How much does preschool cost?
$400 – $1,300 per month
$4,000 – $13,000 yearly tuition (Sept – June)
Average preschool cost
Private preschool costs $400 to $1,300 per month or $4,000 to $13,000 per year. Publicly funded preschools are free. Montessori preschool programs cost $750 to $1,300 per month. Preschool tuition includes full or half-day programs offered 2, 3, or 5 days per week.
|Type||Average monthly cost||Average yearly tuition (Sept – June)|
|Private preschool||$400 – $1,300||$4,000 – $13,000|
|Montessori preschool||$750 – $1,300||$7,500 – $13,000|
|Parent-run co-op||$50 – $400||$500 – $4,000|
Public preschool cost
Public preschool programs are free to parents but are not available in every state. These government programs are intended to make early education accessible to low-income families.
Private preschool tuition
Private preschools cost $400 to $1,300 per month or $4,000 to $13,000 per school year running from September to June. Preschools for 3- to 5-year-olds focus on early learning to prepare children for formal schooling.
Montessori preschool prices
Montessori preschools cost $750 to $1,300 per month or $7,500 to $13,000 per school year. Montessori centers use a child-centered method of education, with an emphasis on hands-on independent learning and mixed age groups to promote peer-to-peer learning.
Parent-run co-op preschool cost
Parent-run preschool co-ops cost $50 to $400 per month or $500 to $4,000 per school year. A parent cooperative is a group of parents that hire a trained preschool teacher to educate their young children. Parents work together to run the program and take turns assisting in the classroom.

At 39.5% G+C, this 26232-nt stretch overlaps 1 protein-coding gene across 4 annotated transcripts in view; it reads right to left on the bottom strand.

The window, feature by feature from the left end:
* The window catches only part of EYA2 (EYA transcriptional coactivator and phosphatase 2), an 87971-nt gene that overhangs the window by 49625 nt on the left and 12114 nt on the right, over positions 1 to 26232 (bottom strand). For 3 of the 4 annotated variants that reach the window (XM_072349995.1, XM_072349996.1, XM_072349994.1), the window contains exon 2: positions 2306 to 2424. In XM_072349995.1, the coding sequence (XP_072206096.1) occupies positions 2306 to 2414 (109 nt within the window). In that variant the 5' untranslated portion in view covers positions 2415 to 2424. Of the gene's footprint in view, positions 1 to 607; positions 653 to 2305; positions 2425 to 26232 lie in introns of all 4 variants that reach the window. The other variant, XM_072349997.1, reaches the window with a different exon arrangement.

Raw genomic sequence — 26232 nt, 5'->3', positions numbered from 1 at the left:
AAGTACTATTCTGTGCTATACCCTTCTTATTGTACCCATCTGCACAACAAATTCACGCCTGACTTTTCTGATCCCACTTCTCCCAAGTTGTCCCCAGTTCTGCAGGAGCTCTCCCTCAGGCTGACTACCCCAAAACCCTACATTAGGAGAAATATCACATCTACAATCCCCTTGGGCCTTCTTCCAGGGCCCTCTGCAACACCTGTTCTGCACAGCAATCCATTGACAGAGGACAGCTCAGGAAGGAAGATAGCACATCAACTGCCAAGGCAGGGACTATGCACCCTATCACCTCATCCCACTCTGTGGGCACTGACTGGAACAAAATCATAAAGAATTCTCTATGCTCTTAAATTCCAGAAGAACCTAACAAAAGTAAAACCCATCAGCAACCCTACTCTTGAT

Half-day vs. full-day preschool tuition rates
|Type||Half-day rates (3-5 hours)||Full-day rates (6+ hours)|
|2 day per week||$170 – $470 per month||$260 – $700 per month|
|3 days per week||$220 – $700 per month||$300 – $1,100 per month|
|5 days per week||$375 – $1,000 per month||$500 – $1,300 per month|
Pre-k cost vs. preschool
Pre-kindergarten is considered a preschool program with similar costs. Pre-k is designed for students aged 4 to 5 years old to prepare for kindergarten the following year. Many states offer free public pre-k programs to low-income families, while a few states offer universal pre-k to everyone.
Public school kindergarten costs $0 to $500 per month, while private kindergarten costs $300 to $3,400 per month.
Is preschool cheaper than daycare?
Daycare costs $500 to $1,500 per month for care from around 7am to 6pm for children starting as young as 6 weeks of age. Preschool is priced similarly to daycare, but full-day preschool programs may not cover enough hours to accommodate working parents.
After-school care programs cost $150 to $500 per month to extend care before and after preschool hours. Other alternatives include:
Do you have to pay for preschool if you can’t afford it?
Parents that can’t afford preschool may not have to pay for it. Free preschool programs are available for eligible families in many states via government-funded programs or vouchers.
Preschool cost factors & fees
The following factors affect the cost of preschool:
Public vs. private – State funded public school programs are available at low to now cost, while private preschools charge higher tuition rates.
Full time vs. part time – Full-time programs have higher tuition but offer longer hours for working parents.
Payment plan – Paying tuition in full is often cheaper than spreading payments over the year.
Sliding-scale fees – Non-profit, church, and YMCA programs may offer rates based on family income.